X86 memory segmentation

segmentsegmented memorymemory segmentsegment selectorsegmentation8086 segmentshardware instructionmemory segmentationparagraphsegment boundary
x86 memory segmentation refers to the implementation of memory segmentation in the Intel x86 computer instruction set architecture.wikipedia
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X86

x86 architectureIntel x8680x86
x86 memory segmentation refers to the implementation of memory segmentation in the Intel x86 computer instruction set architecture.
The 8086 was introduced in 1978 as a fully 16-bit extension of Intel's 8-bit 8080 microprocessor, with memory segmentation as a solution for addressing more memory than can be covered by a plain 16-bit address.

Virtual 8086 mode

Virtual Mode Extensionsv86 modevirtual x86 mode
In real mode or V86 mode, the size of a segment can range from 1 byte up to 65,536 bytes (using 16-bit offsets).
VM86 mode uses a segmentation scheme identical to that of real mode (for compatibility reasons) which creates 20-bit linear addresses in the same manner as 20-bit physical addresses are created in real mode, but are subject to protected mode's memory paging mechanism.

Intel 8086

808680C86Intel-8086
Segmentation was introduced on the Intel 8086 in 1978 as a way to allow programs to address more than 64 KB (65,536 bytes) of memory.
There are also three 16-bit segment registers (see figure) that allow the 8086 CPU to access one megabyte of memory in an unusual way.

Memory segmentation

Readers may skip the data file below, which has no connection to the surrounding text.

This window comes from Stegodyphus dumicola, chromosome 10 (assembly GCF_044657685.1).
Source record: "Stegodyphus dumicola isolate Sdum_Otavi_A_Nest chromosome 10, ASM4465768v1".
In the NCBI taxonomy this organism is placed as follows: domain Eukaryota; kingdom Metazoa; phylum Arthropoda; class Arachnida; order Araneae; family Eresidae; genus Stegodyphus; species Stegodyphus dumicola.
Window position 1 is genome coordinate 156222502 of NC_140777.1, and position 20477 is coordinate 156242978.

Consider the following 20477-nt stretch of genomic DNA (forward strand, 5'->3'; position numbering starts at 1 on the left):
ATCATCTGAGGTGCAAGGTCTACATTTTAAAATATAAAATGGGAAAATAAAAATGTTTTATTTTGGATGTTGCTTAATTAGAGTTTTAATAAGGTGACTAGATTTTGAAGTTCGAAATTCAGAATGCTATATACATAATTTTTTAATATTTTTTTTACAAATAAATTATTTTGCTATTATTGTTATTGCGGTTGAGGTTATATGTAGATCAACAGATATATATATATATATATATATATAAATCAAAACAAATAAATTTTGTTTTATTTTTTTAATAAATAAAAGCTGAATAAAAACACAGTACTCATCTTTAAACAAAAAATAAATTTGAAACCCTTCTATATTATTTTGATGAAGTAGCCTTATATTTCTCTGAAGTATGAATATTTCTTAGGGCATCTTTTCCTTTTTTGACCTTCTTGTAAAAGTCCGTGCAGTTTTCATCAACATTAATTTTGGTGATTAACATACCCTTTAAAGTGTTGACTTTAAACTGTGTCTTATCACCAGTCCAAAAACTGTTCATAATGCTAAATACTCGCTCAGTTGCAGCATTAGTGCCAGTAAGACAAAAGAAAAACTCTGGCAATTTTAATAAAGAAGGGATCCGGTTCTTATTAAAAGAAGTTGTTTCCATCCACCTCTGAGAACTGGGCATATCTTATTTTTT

segmentationmemory segmentsegment
x86 memory segmentation refers to the implementation of memory segmentation in the Intel x86 computer instruction set architecture.
Intel x86 memory segmentation does not fit either model and is discussed separately below, and also in greater detail in a separate article.

X86-64

x64AMD64Intel 64
The x86-64 architecture, introduced in 2003, has largely dropped support for segmentation in 64-bit mode.

High memory area

HMAHMA, or High Memory Area
This roughly 64-kilobyte region of memory was known as the High Memory Area (HMA), and later versions of MS-DOS could use it to increase the available "conventional" memory (i.e. within the first MB).
In real mode, the segmentation architecture of the Intel 80286 and subsequent processors identifies memory locations with a 16-bit segment and a 16-bit offset, which is resolved into a physical address via (segment) x 16 + (offset).

Global Descriptor Table

Local Descriptor TableGDTLDT
When attempting address translation of a given logical address, the processor reads the 64-bit segment descriptor structure from either the Global Descriptor Table when TI=0 or the Local Descriptor Table when TI=1.
These memory areas are called segments in Intel terminology.

Memory address

addressaddressesmemory location
The effective 20-bit address space of real mode limits the addressable memory to 2 20 bytes, or 1,048,576 bytes (1 MB).
Early x86 computers use the segmented memory model addresses based on a combination of two numbers: a memory segment, and an offset within that segment.

X86 assembly language

x86 assemblyIntel syntaxassembly language
Logical addresses can be explicitly specified in x86 assembly language, e.g.
In protected mode, the segment selector can be broken down into three parts: a 13-bit index, a Table Indicator bit that determines whether the entry is in the GDT or LDT and a 2-bit Requested Privilege Level; see x86 memory segmentation.

Flat memory model

linear addressingLinear address spaceLinear